Alaska has the nation’s highest rate of men murdering women, more than double the U.S. average, according to a study released Monday by Violence Policy Center.
The study said that 2.57 of every 100,000 women in the Last Frontier were murdered by men in 2012 — more than double the national average of 1.16. That represents nine women murdered in Alaska under circumstances involving only one female victim and one male murderer.
“One is too many,” Gov. Sean Parnell said in response to the numbers.
The study used data collected from the FBI’s Supplementary Homicide Report. According to the data, the average age of women killed in Alaska in 2012 was 41. Four were shot — none with a handgun, according to the study — three were killed with knives “or other cutting instruments,” and one was killed using blunt force. One was not accounted for in the study.
Women knew their killers
All but one knew her killer, and many of the killers and victims were in intimate relationships. Half of the deaths followed an argument, the study said.
Following Alaska, the states with the highest rates of murder of women by men were South Carolina, Oklahoma, Louisiana and Mississippi.
“Nationwide, 1,706 females were murdered by men in single victim/single offender incidents in 2012,” the Violence Policy Center wrote in a press release.
The study’s release was strategically aligned with the 20th anniversary of the Violence Against Women Act, signed into federal law Sept. 13, 1994, under the Clinton administration. It was reauthorized in 2013 after a protracted battle in Congress over extending some protections to same-sex couples as well as issues related to Native Americans and tribal jurisdictions.
The bill’s reauthorization provided money to train law enforcement, grants for legal services and funding for transitional housing. It also requires states to have goals aimed at decreasing rates of domestic violence.
Efforts to combat domestic violence
Since the beginning of 2012, communities and organizations across Alaska have received $15.14 million in grant money from the U.S. Justice Department’s Office on Violence Against Women for programs including violence prevention and additional resources.
In 2009, Parnell began the “Choose Respect” campaign aimed at reducing sexual assault, domestic violence and child abuse in Alaska. But U.S. Sen. Mark Begich said the campaign isn’t doing enough.
“The state needs to be more focused on this issue, not just have a bumper sticker campaign,” Begich said during a phone call from Washington, D.C. He called the Choose Respect campaign a good conversation starter, but ultimately, he said, it’s not doing enough to solve the problem, as Alaska also has high rates of domestic violence and sexual assault.
Parnell disagreed, saying the campaign has had significant benefits for the state. The new study is proof that Alaska needs to support the campaign, he said.
“This really points to the need for our efforts with the Choose Respect campaign,” Parnell said of the study. “For example, when we started it in our administration, there was 46 to 50 VPSOs (village public safety officers), but now we have more than 100,” he said.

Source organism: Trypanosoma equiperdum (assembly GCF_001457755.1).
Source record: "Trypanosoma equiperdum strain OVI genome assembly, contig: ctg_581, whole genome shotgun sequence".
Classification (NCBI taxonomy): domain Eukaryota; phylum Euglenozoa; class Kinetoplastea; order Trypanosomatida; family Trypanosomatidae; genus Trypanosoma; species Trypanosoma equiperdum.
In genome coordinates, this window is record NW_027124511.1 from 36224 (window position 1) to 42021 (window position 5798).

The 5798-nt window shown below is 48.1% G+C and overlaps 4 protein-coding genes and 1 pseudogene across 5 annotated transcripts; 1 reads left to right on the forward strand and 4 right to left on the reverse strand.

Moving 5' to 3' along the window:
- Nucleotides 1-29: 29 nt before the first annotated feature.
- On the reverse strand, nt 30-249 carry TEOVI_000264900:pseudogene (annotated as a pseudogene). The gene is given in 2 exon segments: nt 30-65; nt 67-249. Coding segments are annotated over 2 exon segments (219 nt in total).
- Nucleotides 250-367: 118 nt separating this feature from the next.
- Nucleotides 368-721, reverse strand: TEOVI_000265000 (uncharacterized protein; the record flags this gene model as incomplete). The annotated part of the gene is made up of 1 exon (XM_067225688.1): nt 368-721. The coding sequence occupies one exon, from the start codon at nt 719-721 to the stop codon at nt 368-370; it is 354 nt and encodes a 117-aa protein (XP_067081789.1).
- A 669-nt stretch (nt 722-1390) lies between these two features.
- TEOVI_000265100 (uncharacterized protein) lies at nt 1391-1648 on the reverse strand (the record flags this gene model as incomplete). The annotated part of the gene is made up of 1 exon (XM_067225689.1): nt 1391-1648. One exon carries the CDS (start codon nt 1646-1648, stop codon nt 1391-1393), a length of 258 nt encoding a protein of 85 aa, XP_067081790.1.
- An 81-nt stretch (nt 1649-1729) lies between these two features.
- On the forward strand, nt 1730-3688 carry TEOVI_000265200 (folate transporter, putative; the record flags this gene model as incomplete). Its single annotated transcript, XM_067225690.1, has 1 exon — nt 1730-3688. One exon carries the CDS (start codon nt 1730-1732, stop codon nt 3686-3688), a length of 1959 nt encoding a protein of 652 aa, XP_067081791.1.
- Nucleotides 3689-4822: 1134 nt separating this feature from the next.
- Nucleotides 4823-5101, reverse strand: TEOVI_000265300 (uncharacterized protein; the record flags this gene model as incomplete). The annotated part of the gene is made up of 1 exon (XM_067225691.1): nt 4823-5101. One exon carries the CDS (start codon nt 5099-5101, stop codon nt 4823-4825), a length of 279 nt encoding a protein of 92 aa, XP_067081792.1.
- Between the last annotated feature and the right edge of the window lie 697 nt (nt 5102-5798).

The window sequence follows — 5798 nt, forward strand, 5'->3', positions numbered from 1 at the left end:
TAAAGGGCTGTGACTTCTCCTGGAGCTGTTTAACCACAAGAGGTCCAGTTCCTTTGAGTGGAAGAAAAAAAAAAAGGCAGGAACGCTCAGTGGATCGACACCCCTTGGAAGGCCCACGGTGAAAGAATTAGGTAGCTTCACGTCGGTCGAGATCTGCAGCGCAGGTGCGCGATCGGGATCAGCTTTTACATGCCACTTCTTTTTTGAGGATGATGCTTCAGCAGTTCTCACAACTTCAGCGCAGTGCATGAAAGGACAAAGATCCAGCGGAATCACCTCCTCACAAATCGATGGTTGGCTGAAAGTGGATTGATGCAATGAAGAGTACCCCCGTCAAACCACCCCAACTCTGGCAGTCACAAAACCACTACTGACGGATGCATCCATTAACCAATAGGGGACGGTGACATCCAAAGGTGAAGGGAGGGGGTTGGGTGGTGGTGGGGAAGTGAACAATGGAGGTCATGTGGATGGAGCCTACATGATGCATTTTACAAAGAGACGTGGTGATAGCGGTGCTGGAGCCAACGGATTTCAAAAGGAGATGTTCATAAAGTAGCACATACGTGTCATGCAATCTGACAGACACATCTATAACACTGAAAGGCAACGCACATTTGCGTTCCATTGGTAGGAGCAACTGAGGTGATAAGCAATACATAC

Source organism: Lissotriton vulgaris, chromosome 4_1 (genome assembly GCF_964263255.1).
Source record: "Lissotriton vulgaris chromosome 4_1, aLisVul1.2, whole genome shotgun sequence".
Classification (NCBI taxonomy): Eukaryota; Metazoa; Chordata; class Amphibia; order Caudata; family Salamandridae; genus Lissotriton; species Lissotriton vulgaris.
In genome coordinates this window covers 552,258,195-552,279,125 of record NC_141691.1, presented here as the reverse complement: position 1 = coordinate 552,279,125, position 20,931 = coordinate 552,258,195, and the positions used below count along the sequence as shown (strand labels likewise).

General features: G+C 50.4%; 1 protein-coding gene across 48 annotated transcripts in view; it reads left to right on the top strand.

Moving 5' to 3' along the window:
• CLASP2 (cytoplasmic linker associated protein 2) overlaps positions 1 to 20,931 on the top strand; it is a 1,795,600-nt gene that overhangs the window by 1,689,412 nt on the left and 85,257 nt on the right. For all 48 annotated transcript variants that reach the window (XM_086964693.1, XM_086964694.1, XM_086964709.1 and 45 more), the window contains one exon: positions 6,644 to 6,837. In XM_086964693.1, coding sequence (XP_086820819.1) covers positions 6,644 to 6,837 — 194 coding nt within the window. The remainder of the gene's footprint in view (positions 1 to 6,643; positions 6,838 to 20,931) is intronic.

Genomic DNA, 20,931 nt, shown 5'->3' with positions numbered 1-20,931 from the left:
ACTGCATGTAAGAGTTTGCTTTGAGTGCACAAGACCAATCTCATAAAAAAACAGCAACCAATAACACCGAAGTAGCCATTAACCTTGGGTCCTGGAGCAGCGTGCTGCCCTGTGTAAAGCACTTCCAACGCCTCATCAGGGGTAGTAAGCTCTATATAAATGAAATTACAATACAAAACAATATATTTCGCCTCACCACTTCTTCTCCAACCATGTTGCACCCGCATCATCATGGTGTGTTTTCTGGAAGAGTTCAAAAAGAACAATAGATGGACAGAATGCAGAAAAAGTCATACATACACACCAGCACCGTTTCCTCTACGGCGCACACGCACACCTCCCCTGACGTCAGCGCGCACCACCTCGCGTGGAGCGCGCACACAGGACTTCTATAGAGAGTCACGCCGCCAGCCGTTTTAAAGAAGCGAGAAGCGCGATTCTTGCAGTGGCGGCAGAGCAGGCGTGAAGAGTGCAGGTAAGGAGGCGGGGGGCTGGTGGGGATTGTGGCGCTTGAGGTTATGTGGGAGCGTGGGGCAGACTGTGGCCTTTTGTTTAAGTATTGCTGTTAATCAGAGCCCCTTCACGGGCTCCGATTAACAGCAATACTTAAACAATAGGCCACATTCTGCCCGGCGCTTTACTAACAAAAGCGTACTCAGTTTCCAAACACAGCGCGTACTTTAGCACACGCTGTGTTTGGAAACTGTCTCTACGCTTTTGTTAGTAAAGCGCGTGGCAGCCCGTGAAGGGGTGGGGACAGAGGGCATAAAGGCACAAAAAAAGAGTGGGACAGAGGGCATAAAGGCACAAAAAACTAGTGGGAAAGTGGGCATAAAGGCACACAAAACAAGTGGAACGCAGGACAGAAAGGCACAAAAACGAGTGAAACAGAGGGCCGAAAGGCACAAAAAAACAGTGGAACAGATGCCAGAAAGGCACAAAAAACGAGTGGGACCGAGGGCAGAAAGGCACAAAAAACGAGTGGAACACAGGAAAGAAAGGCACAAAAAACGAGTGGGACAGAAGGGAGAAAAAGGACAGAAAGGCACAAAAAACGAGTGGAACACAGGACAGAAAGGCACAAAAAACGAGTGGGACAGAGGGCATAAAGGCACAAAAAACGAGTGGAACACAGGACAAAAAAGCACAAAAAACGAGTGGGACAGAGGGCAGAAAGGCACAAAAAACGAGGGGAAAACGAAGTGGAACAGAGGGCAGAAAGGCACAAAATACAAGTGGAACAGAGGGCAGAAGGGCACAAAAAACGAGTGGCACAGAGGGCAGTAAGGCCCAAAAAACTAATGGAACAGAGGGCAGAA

Parnell said VPSOs have a greater presence in the state and it’s a program that could flourish further if it had more federal funding.
Begich added that there needs to be better enforcement aimed at repeat offenders and those who violate protective orders. He introduced the Safe Families and Villages Act of 2014 at the beginning of August, which Begich said would provide more opportunity to go after sexual assault and domestic violence offenders.
The bill has already moved through the Indian Affairs Committee and will next see the U.S. Senate floor.
Before the reauthorization of the Violence Against Women Act by the Senate in 2013, Sen. Lisa Murkowski introduced the “Alaska exception,” which would exempt Alaska Natives from a section of the bill that allows tribal courts to prosecute offenders in some cases of domestic violence with a Native American victim and a non-Native perpetrator. She claimed her provision wouldn’t change the effect of the bill, as it specifically addressed tribes in “Indian country,” and Alaska has only a single reservation, Metlakatla in Southeast. Begich originally co-sponsored the amendment, but both senators have changed positions after an outcry over it.
Dan Sullivan, Begich’s opponent in the upcoming U.S. Senate election, was in Nome on Monday, but his campaign spokesperson Mike Anderson said in a written statement that violence against women in Alaska is a “long-term, systematic problem that will require commitment and focus” to resolve.
He added that Sullivan supported the reauthorization of the Violence Against Women Act.
Murkowski was traveling to Skagway and could not be reached for comment Tuesday.
Related stories from around the North:
Canada: Ontario abuse helpline opens up to Nunavut residents, CBC News
United States: Alaska’s women speak up about violence, abuse, Alaska Dispatch